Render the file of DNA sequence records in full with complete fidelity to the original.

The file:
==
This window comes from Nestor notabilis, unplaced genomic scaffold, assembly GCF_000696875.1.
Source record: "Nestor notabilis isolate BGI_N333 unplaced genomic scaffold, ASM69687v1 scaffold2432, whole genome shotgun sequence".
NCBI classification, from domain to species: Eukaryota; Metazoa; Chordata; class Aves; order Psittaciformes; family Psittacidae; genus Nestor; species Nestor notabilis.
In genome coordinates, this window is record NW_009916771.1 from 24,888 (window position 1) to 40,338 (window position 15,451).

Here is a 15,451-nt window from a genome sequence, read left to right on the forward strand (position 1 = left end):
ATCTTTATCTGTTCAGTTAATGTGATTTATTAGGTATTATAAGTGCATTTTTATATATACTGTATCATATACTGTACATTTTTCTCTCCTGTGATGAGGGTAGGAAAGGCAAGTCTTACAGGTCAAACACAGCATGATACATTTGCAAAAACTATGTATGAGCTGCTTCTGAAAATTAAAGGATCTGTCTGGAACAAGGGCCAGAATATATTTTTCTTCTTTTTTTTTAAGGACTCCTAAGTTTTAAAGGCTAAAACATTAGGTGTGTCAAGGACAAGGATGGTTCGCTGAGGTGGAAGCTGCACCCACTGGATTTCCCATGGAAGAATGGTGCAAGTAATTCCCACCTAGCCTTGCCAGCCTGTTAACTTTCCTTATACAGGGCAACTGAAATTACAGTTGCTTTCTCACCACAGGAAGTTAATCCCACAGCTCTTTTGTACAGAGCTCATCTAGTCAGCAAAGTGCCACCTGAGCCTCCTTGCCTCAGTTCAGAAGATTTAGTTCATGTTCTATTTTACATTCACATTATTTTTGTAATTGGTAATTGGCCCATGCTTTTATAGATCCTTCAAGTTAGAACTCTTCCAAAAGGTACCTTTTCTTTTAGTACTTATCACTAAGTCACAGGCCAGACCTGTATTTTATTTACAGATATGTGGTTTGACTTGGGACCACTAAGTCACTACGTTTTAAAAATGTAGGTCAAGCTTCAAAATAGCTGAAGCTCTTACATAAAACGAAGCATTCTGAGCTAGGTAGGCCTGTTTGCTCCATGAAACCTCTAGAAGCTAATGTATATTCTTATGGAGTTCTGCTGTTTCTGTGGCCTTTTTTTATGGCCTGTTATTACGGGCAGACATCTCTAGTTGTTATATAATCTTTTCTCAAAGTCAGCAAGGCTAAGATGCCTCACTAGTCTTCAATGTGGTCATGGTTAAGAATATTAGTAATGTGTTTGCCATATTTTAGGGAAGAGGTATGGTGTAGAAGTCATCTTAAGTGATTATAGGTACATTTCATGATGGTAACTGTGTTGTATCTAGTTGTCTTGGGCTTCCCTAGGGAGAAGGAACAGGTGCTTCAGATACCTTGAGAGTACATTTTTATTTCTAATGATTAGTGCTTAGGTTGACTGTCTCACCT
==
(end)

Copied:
This window comes from Nestor notabilis, unplaced genomic scaffold, assembly GCF_000696875.1.
Source record: "Nestor notabilis isolate BGI_N333 unplaced genomic scaffold, ASM69687v1 scaffold2432, whole genome shotgun sequence".
NCBI classification, from domain to species: Eukaryota; Metazoa; Chordata; class Aves; order Psittaciformes; family Psittacidae; genus Nestor; species Nestor notabilis.
In genome coordinates, this window is record NW_009916771.1 from 24,888 (window position 1) to 40,338 (window position 15,451).

Here is a 15,451-nt window from a genome sequence, read left to right on the forward strand (position 1 = left end):
ATCTTTATCTGTTCAGTTAATGTGATTTATTAGGTATTATAAGTGCATTTTTATATATACTGTATCATATACTGTACATTTTTCTCTCCTGTGATGAGGGTAGGAAAGGCAAGTCTTACAGGTCAAACACAGCATGATACATTTGCAAAAACTATGTATGAGCTGCTTCTGAAAATTAAAGGATCTGTCTGGAACAAGGGCCAGAATATATTTTTCTTCTTTTTTTTTAAGGACTCCTAAGTTTTAAAGGCTAAAACATTAGGTGTGTCAAGGACAAGGATGGTTCGCTGAGGTGGAAGCTGCACCCACTGGATTTCCCATGGAAGAATGGTGCAAGTAATTCCCACCTAGCCTTGCCAGCCTGTTAACTTTCCTTATACAGGGCAACTGAAATTACAGTTGCTTTCTCACCACAGGAAGTTAATCCCACAGCTCTTTTGTACAGAGCTCATCTAGTCAGCAAAGTGCCACCTGAGCCTCCTTGCCTCAGTTCAGAAGATTTAGTTCATGTTCTATTTTACATTCACATTATTTTTGTAATTGGTAATTGGCCCATGCTTTTATAGATCCTTCAAGTTAGAACTCTTCCAAAAGGTACCTTTTCTTTTAGTACTTATCACTAAGTCACAGGCCAGACCTGTATTTTATTTACAGATATGTGGTTTGACTTGGGACCACTAAGTCACTACGTTTTAAAAATGTAGGTCAAGCTTCAAAATAGCTGAAGCTCTTACATAAAACGAAGCATTCTGAGCTAGGTAGGCCTGTTTGCTCCATGAAACCTCTAGAAGCTAATGTATATTCTTATGGAGTTCTGCTGTTTCTGTGGCCTTTTTTTATGGCCTGTTATTACGGGCAGACATCTCTAGTTGTTATATAATCTTTTCTCAAAGTCAGCAAGGCTAAGATGCCTCACTAGTCTTCAATGTGGTCATGGTTAAGAATATTAGTAATGTGTTTGCCATATTTTAGGGAAGAGGTATGGTGTAGAAGTCATCTTAAGTGATTATAGGTACATTTCATGATGGTAACTGTGTTGTATCTAGTTGTCTTGGGCTTCCCTAGGGAGAAGGAACAGGTGCTTCAGATACCTTGAGAGTACATTTTTATTTCTAATGATTAGTGCTTAGGTTGACTGTCTCACCT